Celebrating Dogs as Emotional Support Animals

Dogs have been ‘man’s best friend’ for as long as anyone can remember. But they’re also increasingly being recognised as ‘man’s best therapist’ too. 

The very presence of a dog can be critical to people’s mental wellbeing, providing a soothing and distracting calm that can quell anxiety. 

There’s no question about the abundance of joy that owning a dog brings us. The intense bond and rush of positive feelings is like no other.

However, it’s only recently that research has actually scientifically proven the benefits of the relationship between humans and animals.

Studies have shown that pet owners are less likely to suffer from depression. They have lower blood pressure in stressful situations and playing with a dog physically raises our dopamine and serotonin levels – our happy hormones which calm and relax us. Pet owners have lower indicators of heart disease, heart attack patients with pets survive longer, and older pet owners visit the doctor significantly less. Wow. That’s quite a list. Who knew!

One powerful therapeutic benefit of our relationships with our pets is how they fulfil our basic human need for touch. Stroking a loving animal can quickly calm you when you’re feeling stressed or anxious.

Also, caring for our dogs – feeding, grooming, playing, walking – gives us a sense of purpose and takes us out of ourselves, giving us a welcome distraction from whatever is causing us anxiety.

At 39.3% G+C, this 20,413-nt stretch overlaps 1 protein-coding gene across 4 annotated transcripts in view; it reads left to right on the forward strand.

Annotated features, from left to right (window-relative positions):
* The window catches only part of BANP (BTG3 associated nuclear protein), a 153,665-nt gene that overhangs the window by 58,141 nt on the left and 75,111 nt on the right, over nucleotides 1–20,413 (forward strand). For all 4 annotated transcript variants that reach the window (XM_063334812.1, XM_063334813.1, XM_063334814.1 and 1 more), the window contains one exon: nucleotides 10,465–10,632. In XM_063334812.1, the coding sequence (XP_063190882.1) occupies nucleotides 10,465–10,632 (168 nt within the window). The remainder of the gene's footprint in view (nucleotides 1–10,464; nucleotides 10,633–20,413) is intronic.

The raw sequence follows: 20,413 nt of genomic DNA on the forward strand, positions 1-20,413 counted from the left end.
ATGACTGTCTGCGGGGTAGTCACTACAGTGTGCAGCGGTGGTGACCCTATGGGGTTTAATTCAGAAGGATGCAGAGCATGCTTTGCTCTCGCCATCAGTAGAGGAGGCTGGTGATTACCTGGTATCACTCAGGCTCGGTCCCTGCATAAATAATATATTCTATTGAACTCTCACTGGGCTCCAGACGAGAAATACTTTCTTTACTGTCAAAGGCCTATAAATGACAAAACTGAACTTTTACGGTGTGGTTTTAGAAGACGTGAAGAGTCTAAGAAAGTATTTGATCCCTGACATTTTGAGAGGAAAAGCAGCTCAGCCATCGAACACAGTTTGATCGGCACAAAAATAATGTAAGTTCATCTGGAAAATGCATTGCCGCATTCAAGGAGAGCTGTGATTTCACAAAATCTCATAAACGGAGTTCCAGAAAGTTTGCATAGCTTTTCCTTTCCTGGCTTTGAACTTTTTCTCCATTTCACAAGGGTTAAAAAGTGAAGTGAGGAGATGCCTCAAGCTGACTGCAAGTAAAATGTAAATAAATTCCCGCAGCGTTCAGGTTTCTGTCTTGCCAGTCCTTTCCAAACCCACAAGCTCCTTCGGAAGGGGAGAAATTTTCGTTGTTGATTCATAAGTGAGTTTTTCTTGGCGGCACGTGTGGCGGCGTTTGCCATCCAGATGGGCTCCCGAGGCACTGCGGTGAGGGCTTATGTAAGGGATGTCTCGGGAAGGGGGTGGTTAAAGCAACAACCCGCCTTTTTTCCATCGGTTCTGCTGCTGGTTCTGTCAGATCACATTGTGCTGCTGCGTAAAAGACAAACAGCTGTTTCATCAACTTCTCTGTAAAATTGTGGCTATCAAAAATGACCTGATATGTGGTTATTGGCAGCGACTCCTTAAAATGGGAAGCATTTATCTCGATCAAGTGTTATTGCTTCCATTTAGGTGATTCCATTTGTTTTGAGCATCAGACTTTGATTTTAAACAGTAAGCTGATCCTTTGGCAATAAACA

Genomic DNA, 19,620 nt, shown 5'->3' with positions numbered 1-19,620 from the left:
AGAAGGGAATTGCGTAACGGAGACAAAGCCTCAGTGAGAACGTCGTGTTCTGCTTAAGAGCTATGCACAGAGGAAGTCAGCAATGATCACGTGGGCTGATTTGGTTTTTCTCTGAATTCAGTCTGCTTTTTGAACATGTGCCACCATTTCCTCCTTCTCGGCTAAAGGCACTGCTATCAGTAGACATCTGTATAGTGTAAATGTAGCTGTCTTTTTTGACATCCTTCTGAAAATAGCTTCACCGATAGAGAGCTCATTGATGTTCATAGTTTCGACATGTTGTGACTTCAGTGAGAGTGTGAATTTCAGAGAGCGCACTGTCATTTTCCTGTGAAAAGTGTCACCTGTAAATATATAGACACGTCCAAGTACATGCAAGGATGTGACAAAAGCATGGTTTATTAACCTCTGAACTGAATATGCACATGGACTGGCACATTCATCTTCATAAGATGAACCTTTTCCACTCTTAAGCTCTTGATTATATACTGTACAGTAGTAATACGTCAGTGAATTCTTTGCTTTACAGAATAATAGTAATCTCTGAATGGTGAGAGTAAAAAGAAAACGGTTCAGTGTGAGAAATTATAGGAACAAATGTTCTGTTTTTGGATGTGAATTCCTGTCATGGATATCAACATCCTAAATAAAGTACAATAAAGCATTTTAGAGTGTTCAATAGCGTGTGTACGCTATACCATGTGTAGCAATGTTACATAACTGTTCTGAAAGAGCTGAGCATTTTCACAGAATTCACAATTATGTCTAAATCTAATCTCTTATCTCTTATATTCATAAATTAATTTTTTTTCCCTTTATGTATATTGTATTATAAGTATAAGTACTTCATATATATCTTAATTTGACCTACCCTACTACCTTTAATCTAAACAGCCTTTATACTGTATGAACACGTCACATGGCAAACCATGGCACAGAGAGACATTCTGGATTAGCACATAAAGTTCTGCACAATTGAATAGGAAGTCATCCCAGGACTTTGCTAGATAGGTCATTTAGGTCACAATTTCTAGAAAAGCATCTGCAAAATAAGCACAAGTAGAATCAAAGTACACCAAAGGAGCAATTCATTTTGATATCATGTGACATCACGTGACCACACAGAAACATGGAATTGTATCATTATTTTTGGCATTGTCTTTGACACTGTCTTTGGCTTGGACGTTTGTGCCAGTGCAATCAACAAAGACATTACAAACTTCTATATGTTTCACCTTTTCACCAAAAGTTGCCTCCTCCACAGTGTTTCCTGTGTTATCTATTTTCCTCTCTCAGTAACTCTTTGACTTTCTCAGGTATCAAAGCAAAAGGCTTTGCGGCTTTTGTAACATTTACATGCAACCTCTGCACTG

Our furry friends may not be able to impart their wisdom in the shape of verbal advice, but they are excellent listeners. What a comfort to share our thoughts out loud with our canine loved ones, without being judged.

Dogs are intelligent creatures who have evolved to become in tune with humans’ behaviour and emotions. They instinctively interpret our body language, our gestures and our tone of voice.

They look into our eyes, trying to read our emotional state and understand what we’re thinking and feeling, with an innate urge to support and comfort us.

Just being in the presence of your dog can reduce anxiety, stress and depression and lessen the burden of loneliness.

And, of course, taking our dogs for daily walks is hugely beneficial. It gets us out of the house, into the fresh air, and at one with nature which be meditative and calming. And it definitely gives us mood-boosting exercise.

You may be thinking, what is the difference between a service dog and an emotional support dog?

A service dog is specifically trained to perform functions, like a seeing eye dog helping the blind to travel safely, or a dog trained to spot and respond to someone having an epileptic seizure, or a psychiatric service dog trained to remind someone with psychiatric episodes to take their medicine, or to turn on lights and do safety checks for people with PTSD. Service dogs are allowed to go virtually anywhere that members of the public can.

Emotional support dogs and therapy dogs are not classified as service dogs because they don’t have specific training to perform specific tasks assisting people with disabilities.